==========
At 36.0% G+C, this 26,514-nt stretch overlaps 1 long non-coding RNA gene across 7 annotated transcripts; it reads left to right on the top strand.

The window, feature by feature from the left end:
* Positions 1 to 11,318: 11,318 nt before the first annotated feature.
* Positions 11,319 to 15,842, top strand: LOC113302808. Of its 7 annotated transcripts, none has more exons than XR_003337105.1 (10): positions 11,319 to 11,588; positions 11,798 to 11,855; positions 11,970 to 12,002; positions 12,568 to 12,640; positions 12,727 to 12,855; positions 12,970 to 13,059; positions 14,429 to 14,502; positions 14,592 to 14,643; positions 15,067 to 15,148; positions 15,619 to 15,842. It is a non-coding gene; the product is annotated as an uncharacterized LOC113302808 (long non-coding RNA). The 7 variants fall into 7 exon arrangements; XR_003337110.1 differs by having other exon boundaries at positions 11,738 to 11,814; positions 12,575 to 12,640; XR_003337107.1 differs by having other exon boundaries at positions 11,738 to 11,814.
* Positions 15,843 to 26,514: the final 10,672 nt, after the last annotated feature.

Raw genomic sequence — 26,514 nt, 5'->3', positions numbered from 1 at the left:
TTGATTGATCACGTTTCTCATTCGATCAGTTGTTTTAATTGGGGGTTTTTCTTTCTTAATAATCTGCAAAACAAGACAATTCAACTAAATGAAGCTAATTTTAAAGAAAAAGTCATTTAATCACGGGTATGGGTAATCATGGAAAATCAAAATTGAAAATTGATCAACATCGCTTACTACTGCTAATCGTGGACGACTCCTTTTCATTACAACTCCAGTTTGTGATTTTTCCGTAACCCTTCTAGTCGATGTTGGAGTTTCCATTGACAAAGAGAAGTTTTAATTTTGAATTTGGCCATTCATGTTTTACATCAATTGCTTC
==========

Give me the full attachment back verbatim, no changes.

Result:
At 36.0% G+C, this 26,514-nt stretch overlaps 1 long non-coding RNA gene across 7 annotated transcripts; it reads left to right on the top strand.

The window, feature by feature from the left end:
* Positions 1 to 11,318: 11,318 nt before the first annotated feature.
* Positions 11,319 to 15,842, top strand: LOC113302808. Of its 7 annotated transcripts, none has more exons than XR_003337105.1 (10): positions 11,319 to 11,588; positions 11,798 to 11,855; positions 11,970 to 12,002; positions 12,568 to 12,640; positions 12,727 to 12,855; positions 12,970 to 13,059; positions 14,429 to 14,502; positions 14,592 to 14,643; positions 15,067 to 15,148; positions 15,619 to 15,842. It is a non-coding gene; the product is annotated as an uncharacterized LOC113302808 (long non-coding RNA). The 7 variants fall into 7 exon arrangements; XR_003337110.1 differs by having other exon boundaries at positions 11,738 to 11,814; positions 12,575 to 12,640; XR_003337107.1 differs by having other exon boundaries at positions 11,738 to 11,814.
* Positions 15,843 to 26,514: the final 10,672 nt, after the last annotated feature.

Raw genomic sequence — 26,514 nt, 5'->3', positions numbered from 1 at the left:
TTGATTGATCACGTTTCTCATTCGATCAGTTGTTTTAATTGGGGGTTTTTCTTTCTTAATAATCTGCAAAACAAGACAATTCAACTAAATGAAGCTAATTTTAAAGAAAAAGTCATTTAATCACGGGTATGGGTAATCATGGAAAATCAAAATTGAAAATTGATCAACATCGCTTACTACTGCTAATCGTGGACGACTCCTTTTCATTACAACTCCAGTTTGTGATTTTTCCGTAACCCTTCTAGTCGATGTTGGAGTTTCCATTGACAAAGAGAAGTTTTAATTTTGAATTTGGCCATTCATGTTTTACATCAATTGCTTC